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Whiplash: When to Begin Treatment

The science demonstrates unequivocally that whiplash should receive physiotherapy within 96 hours of the injury.1-

More than 50% of patients injured in motor vehicle accidents receive a whiplash diagnosis. Patients with acute neck pain develop chronic neck pain in 15% to 40% of cases.4 Until recently, standard medical treatment for the early phases of whiplash injury consisted of pain control, rest, and a soft-cervical collar.6 However, in this century, the science has suggested a more active approach to the acute phase of whiplash injury.

Mark Rosenfeld, RPT and colleagues published a series of studies on the subject in Spine.1-3 In one of those studies, researchers randomized 100 people with whiplash to three treatment groups. Group 1 received standard care: advice from a doctor, restricted activity, and advice on independent stretching to begin several weeks after the injury. Group 2 received physiotherapy within 96 hours of the whiplash. Group 3 received standard care plus physiotherapy within 14 days of the injury. Even three years after the whiplash, only the group receiving active care within 96 hours of the injury had a neck range of motion that was close to normal. Group 2 was also the fastest to return to work - lessening the economic hardship on those patients. It's important to introduce the right kind of motion into injured tissues early in the healing so that new tissues created by the healing process will lie down in correct patterns.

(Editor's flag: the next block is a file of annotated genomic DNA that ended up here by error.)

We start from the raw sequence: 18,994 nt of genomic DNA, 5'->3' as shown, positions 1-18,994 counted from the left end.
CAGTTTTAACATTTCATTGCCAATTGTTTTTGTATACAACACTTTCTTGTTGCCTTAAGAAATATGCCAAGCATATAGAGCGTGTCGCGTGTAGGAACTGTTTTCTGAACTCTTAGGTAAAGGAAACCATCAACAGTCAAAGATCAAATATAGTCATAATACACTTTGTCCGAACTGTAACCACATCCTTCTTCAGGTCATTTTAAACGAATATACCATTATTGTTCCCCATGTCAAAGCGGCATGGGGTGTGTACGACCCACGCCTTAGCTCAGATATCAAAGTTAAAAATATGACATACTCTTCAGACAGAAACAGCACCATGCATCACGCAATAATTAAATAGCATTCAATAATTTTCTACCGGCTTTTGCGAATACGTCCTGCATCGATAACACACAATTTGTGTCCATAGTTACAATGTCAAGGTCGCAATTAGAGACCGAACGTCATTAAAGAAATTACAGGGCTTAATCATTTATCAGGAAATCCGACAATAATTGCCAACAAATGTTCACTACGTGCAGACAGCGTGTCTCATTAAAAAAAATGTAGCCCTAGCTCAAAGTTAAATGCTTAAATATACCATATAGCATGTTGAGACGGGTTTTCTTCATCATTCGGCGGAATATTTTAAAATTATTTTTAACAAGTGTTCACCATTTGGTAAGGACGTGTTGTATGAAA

Whiplash management early in the healing process typically involves slow, gentle, passive movements. Pain inhibits some healing processes. That's why injury treatment at Advanced Physiotherapy emphasizes procedures that are not painful.

When you are injured, especially in an automobile accident, see one of our therapists as soon as possible for advice and evaluation.


  1. Rosenfeld M, Gunnarsson R, Borenstein P. Early intervention in whiplash-associated disorders. Spine, 2000, 25 (14): 1782-87.
  2. Rosenfeld M, Seferiadis A, Carlsson UJ, et al. Active intervention in patients with whiplash associated disorders improves long term prognosis. A randomised controlled clinical trial. Spine 2003, 28, 2491-2498.
  3. Rosenfeld M, Seferiadis, Gunnarsson. Active involvement and intervention in patients exposed to whiplash trauma in automobile pressures reduces costs. A randomised controlled clinical trial and health economic evaluation. Spine 2006, 31, 1799-1804.
  4. Schofferman J, Bogduk N, Slosar P. Chronic whiplash and whiplash associated disorders: an evidence-based approach. J Am Acad Orthop Surg, Vol 15, No 10, October 2007, 596-606.
  5. Vega C. Active Intervention Best for Whiplash (CME). Medscape: November 24, 2003. Available at:


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